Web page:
Tim Dunlop writing in The Guardian suggests that the word ‘troll’ has been redefined by the powerful:
What particularly disturbs me is the way in which sections of the mainstream media and others in positions of power use the worst of what happens online to condemn all that happens online. One manifestation of this is the way in which the word “troll” has been appropriated by sections of the mainstream and redefined.
The word once had quite a specialised meaning limited to a particular sort of disruptive behaviour, but it has now become a catch-all term to describe any behaviour that some journalists and editors deem inappropriate. Their responses to what they call “trolling” often seem less about combating abuse than reasserting their role as gatekeeper, to restore to themselves the right to decide who gets to speak in public and who doesn’t. It is what US academic Susan Herbst calls “the strategic use of civility”.
I think he makes some good points here. On the one hand, when game designers get death threats for making minor changes to weapon statistics in a game, something is very, very wrong. But that’s a completely different thing from someone like Suzanne Moore not being able to express rather bigoted comments in a newspaper column without being called out on it.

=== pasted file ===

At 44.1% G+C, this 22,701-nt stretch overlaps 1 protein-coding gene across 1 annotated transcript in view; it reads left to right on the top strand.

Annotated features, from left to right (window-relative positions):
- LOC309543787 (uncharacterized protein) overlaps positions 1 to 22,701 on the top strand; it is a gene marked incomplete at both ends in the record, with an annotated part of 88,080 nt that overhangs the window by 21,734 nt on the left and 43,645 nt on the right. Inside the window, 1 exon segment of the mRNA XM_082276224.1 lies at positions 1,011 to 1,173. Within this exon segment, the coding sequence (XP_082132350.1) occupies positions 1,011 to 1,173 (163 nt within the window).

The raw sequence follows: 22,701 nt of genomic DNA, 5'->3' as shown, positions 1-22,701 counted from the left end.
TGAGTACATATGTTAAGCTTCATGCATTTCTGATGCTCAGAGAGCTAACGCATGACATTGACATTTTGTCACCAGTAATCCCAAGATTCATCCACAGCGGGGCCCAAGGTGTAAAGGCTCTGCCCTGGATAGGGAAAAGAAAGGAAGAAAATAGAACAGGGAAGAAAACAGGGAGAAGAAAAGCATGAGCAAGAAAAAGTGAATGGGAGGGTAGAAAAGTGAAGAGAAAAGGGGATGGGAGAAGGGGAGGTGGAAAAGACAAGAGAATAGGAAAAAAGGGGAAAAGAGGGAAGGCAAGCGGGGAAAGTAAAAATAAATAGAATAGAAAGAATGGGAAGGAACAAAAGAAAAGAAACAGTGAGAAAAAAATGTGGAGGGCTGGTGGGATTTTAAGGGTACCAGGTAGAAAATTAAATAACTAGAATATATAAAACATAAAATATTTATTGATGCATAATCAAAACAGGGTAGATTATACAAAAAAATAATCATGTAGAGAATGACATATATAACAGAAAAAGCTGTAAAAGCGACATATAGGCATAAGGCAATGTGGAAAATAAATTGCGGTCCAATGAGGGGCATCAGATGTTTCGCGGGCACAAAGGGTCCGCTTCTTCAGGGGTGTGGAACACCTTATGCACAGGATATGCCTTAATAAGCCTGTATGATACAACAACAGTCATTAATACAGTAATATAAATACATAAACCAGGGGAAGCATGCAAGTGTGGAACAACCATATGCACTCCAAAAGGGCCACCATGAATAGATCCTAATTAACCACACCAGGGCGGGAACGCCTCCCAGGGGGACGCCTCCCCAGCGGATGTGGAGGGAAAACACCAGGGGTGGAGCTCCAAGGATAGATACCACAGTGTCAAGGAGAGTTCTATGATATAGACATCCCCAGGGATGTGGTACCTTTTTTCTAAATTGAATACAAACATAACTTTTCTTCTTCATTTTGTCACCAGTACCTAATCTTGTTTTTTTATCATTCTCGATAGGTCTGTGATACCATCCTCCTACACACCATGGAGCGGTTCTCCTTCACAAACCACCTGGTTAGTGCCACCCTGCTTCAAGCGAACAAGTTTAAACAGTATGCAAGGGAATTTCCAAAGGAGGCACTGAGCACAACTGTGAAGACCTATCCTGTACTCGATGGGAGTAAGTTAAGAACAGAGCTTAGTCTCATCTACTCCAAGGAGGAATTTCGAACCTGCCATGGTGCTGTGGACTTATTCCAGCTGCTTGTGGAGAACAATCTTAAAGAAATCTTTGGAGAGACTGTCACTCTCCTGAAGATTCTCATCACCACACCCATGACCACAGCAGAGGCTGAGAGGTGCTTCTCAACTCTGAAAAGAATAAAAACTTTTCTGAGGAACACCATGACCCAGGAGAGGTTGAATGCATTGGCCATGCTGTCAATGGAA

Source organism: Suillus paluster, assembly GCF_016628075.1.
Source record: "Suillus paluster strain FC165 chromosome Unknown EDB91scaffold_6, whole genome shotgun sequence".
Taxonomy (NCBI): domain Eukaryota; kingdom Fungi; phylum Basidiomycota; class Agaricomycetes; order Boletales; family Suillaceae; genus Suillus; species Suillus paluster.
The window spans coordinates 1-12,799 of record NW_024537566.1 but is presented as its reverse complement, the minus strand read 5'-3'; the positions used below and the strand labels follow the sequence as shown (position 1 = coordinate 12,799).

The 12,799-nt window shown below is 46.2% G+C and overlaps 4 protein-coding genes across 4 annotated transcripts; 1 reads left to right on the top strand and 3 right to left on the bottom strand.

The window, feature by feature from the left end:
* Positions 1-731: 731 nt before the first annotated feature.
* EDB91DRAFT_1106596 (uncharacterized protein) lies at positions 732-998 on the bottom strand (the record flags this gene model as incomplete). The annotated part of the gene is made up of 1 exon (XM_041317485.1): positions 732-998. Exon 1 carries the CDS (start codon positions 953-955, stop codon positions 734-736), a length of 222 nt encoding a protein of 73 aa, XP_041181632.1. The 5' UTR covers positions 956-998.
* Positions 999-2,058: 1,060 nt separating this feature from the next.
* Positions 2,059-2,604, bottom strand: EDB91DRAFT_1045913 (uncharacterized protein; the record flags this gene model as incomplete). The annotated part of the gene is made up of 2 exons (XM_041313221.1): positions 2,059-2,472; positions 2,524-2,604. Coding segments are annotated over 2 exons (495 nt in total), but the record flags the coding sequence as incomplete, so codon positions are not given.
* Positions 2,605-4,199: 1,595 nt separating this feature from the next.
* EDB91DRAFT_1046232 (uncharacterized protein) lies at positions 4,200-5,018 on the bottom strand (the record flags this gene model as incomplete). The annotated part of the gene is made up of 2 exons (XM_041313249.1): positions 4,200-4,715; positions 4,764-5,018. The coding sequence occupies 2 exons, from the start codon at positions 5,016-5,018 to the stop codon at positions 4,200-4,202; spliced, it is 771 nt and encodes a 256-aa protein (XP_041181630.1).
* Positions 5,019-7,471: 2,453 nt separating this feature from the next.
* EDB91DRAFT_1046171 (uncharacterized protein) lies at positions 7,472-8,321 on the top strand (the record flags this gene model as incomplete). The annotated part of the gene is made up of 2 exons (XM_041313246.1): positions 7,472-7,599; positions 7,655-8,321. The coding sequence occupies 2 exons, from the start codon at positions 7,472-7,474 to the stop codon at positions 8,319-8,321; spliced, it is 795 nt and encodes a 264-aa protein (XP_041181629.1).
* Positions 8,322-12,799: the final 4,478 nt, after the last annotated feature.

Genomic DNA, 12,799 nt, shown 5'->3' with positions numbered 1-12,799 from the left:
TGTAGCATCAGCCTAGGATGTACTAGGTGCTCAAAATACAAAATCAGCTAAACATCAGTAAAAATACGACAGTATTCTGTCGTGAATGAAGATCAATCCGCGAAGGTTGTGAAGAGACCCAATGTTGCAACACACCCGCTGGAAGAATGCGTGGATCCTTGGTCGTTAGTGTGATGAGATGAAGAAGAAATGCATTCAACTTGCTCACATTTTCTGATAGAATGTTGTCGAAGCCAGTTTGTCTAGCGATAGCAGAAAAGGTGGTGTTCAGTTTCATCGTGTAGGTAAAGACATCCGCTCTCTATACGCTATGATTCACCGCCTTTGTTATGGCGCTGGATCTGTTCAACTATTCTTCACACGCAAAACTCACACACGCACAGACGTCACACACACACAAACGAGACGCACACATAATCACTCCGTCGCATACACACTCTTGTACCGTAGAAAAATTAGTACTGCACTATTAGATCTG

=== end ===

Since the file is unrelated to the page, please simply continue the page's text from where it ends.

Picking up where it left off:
You only have to mention names like “Jan Moir”, “Brendan O’Neill”, “James Delingpole” or “Julie Birchill” to recognise that some scribblers in the mainstream media are trolls in the original sense of the word, writing link-bait that deliberately pushes people’s buttons in order to get more pageviews for advertisers.
The power of the internet is that it gives the voice to those who don’t have big media soapboxes, and allows the expression of ideas and opinions that are marginalised by those who control the media. The fact that some of those ideas and opinions are bad ones doesn’t change this. We should not let what amounts to an old-fashioned moral panic let those in power take that away.
Commenter EpistocracyNow makes another very good point about the way the word “troll” gets misused to mean “Anyone not on my side”.
… there are also ideologically biased people who viciously pursue “trolls” who forcefully express competing views, but give a pass to genuine trolls or abusers on their own side. It’s a form of dissonance avoidance – if someone is a “troll”, you don’t have to acknowledge the uncomfortable, dissonance-inducing things he or she might be saying.
I’ve seen a lot of that of late, especially in the Great Geek Culture Sexism Wars. I guess it’s inevitable when opposing camps get so entrenched that “Then and Us” trumps “Right and Wrong”.